It takes a gifted artist to become a great teacher and those who dare to teach never cease to learn.

Wednesday, March 30, 2016

Climate Change in Cafe Botanique, Wednesday April 6, 6:30-8 p.m.

Climate Change at the Poles: Not waiting for The Day After Tomorrow
Dr. Ted Scambos, NSIDC, Boulder CO

Both of Earth’s polar regions are changing rapidly and dramatically in response to global warming. Yet they remain spectacular landscapes, wrought of rock and ice and water in ways most of us have never seen. We will review the recent changes in Arctic sea ice, Greenland’s ice sheet, and coastal Antarctica, using satellite data, and go closer, using pictures from field expeditions to get a more personal sense of these far-off, yet hugely important, regions.

Dr. Ted Scambos is the Lead Scientist at the National Snow and Ice Data Center (NSIDC), and a frequent traveller to the Antarctic for research. He uses satellite data, and field instrumentation, to study the polar region’s responses to climate change. 
Wednesday, April 6, 6:30-8 p.m.

Gates Hall
Reserve your seat by clicking here

Saturday, March 26, 2016

Potions, Poisons and Panaceas - CALL FOR ENTRIES

Under the curatorial direction of Simon Zalkind, and hosted at the Art Gallery in the Fulginiti Pavilion for Bioethics and Humanities on the Anschutz Medical Campus, Potions, Poisons and Panaceas will highlight plants that have medicinal properties.

 September 8, 2016 – October 28, 2016
Venue: Fulginiti Pavilion for Bioethics and Humanities, Anschutz Medical Campus, University of Colorado
Reception: Thursday, September 8, 2016, 5:00 - 7:00 pm

You are cordially invited to submit work to the jurying process for the annual botanical illustration exhibition. Your dedication to mastering the skills of this art form and illustration makes us extremely proud, and we would like to showcase your success in a public venue.

We welcome artists who have participated in courses at Denver Botanic Gardens’ School of Botanical Art and Illustration between June 2014 and July 2016. Artworks of all levels and in any media taught in the school are welcome.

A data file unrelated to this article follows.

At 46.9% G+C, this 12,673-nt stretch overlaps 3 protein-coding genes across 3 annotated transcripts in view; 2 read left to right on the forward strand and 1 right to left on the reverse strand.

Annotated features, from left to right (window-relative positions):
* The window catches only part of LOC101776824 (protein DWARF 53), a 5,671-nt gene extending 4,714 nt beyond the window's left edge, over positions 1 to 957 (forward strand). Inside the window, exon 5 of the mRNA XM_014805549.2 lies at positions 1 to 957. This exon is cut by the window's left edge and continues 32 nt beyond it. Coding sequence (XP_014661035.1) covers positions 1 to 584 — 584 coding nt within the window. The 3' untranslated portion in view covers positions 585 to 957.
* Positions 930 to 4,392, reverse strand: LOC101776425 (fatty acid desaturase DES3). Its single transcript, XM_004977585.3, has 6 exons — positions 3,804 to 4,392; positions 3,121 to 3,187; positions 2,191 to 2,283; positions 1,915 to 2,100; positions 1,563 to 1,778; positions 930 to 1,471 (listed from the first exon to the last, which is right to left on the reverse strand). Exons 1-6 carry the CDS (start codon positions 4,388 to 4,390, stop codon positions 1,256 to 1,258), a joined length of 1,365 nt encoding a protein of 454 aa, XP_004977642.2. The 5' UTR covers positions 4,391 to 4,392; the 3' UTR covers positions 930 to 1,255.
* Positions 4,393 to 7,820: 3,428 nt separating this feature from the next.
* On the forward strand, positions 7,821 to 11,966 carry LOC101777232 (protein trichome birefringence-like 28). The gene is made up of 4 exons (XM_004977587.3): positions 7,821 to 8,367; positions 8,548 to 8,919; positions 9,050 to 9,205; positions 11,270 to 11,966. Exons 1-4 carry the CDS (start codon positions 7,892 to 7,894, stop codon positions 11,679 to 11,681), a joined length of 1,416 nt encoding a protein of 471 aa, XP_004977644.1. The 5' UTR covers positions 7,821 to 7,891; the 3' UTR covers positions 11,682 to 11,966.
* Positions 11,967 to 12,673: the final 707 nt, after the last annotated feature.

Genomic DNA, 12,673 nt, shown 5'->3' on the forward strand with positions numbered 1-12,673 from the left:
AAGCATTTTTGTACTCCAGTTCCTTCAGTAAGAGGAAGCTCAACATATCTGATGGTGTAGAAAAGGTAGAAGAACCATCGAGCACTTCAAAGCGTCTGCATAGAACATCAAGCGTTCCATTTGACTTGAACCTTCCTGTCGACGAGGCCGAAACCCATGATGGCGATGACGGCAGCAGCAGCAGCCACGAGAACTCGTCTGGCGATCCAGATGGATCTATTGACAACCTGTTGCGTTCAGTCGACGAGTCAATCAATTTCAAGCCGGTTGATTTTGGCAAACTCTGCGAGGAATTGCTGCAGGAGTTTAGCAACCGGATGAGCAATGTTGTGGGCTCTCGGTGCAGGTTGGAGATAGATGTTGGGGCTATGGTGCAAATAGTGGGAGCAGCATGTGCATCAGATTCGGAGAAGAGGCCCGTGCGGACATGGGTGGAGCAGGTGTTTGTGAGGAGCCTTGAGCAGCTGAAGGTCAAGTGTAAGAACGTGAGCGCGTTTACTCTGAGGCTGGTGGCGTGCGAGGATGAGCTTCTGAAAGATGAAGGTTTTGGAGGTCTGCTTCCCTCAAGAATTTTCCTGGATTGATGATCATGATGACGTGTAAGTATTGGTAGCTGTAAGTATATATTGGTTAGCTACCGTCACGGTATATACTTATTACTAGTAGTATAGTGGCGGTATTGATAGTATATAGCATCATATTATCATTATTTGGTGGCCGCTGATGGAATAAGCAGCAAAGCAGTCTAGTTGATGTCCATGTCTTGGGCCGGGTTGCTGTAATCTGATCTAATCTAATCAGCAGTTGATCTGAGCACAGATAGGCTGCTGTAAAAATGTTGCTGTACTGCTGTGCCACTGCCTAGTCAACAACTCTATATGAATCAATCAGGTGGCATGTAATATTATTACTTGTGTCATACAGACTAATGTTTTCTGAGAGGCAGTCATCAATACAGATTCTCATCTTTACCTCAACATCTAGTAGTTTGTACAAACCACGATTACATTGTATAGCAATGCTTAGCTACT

As the title suggests, illustrations will feature plants that demonstrate—or allegedly demonstrate—healing, curative, or therapeutic qualities. This may include plants traditionally referenced in plant-based pharmacopeias—feverfew, valerian, poppy, goldenseal, St. John’s Wort, ginger or marijuana, for example—or they may be more recent additions to our knowledge of plant based medicine.  The history of botanical illustration, medicine and ethnobotany are historically intertwined—a genre that while it existed in ancient times began in earnest in the 15th century. 
Because of the Fulginiti’s particular interest is in bioethical issues we also encourage artists to pay particular attention to those plants that exhibit psychotropic or “mind-altering” capacities. While the “drug war” of the late 1960s and 1970s effectively halted any exploration of these plants  in clinical settings or trials,  the research and use of them in clinical studies and treatment protocols has recently been revived .  In addition, religious groups such as The Native American Church have been given legal authority to use peyote and psilocybin mushrooms as a “sacramental” substance in their religious and healing ceremonies. Among the shamanistic cultures of Mexico, Peru, Ecuador and the Amazonian basin the use of plant based psychedelics—ayahusca being the most prominent—are a central component of the shamanistic plant-healers arsenal. Their study in clinical settings has been given renewed impetus and “ayahusca tourism” to those centers of plant-based shamanism has become a thriving business.  Along with  laboratory created  psychedelics—now more popularly referred to as “entheogens”—such as LSD and MDMA, this class of plant based brews is purportedly proven extremely useful in chronic psychological (PTSD, major depressive disorder, addiction, etc. ) disorders as well physical “cures” and spiritual transformation—a function especially relevant to end of life issues. We welcome all submissions whether traditionally based, contemporary, or “experimental” and we are eager to see medicinal and curative plants that have been known for centuries as well as more recent discoveries.